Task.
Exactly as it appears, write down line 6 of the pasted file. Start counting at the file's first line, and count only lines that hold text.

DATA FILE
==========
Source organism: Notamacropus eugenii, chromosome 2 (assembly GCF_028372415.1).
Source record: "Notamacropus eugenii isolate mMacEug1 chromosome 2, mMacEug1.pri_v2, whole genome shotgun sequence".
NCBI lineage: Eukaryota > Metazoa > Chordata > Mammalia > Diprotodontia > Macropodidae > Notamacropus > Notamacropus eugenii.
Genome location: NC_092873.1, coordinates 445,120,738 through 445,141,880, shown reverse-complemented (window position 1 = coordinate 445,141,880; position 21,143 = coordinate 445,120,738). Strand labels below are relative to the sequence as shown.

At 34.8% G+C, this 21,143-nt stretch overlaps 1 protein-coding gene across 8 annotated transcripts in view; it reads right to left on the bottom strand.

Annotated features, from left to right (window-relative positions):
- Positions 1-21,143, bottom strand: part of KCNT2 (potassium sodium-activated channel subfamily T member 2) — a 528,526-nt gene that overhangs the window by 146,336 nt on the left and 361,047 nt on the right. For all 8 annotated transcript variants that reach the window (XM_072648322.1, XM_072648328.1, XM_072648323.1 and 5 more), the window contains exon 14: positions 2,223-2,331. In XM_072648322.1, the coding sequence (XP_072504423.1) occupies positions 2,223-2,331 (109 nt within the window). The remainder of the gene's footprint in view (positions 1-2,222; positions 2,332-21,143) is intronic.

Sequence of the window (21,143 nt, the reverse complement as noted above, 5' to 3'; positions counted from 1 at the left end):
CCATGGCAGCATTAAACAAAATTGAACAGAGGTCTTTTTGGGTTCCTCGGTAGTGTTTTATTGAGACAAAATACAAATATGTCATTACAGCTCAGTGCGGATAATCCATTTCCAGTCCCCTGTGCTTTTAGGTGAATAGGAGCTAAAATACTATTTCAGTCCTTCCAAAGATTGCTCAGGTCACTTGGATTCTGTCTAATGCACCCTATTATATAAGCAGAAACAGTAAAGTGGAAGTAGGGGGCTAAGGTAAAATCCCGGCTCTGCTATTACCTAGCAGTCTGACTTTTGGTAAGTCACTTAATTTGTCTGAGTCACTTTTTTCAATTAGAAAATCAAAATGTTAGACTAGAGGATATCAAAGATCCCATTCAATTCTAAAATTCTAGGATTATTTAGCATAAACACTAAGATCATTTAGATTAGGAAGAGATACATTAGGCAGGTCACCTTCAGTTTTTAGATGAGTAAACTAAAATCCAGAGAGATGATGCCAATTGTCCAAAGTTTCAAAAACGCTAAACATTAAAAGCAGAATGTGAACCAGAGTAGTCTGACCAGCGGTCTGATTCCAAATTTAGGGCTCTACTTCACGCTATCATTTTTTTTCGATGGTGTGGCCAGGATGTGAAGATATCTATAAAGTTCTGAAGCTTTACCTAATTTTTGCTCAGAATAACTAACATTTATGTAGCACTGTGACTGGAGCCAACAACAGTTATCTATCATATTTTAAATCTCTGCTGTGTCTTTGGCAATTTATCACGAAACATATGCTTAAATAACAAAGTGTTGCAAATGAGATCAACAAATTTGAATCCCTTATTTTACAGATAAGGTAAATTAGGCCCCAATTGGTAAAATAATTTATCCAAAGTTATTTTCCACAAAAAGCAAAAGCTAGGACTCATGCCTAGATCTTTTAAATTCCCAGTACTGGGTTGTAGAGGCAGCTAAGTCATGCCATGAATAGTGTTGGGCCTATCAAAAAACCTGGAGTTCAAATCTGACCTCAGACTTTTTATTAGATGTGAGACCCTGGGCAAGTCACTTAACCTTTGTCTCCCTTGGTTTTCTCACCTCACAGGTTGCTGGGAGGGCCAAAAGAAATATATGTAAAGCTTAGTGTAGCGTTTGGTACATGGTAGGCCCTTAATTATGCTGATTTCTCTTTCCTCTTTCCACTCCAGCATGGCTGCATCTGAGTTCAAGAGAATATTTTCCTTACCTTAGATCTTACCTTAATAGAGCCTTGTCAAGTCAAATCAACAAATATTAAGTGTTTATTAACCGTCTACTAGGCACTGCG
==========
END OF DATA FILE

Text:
Annotated features, from left to right (window-relative positions):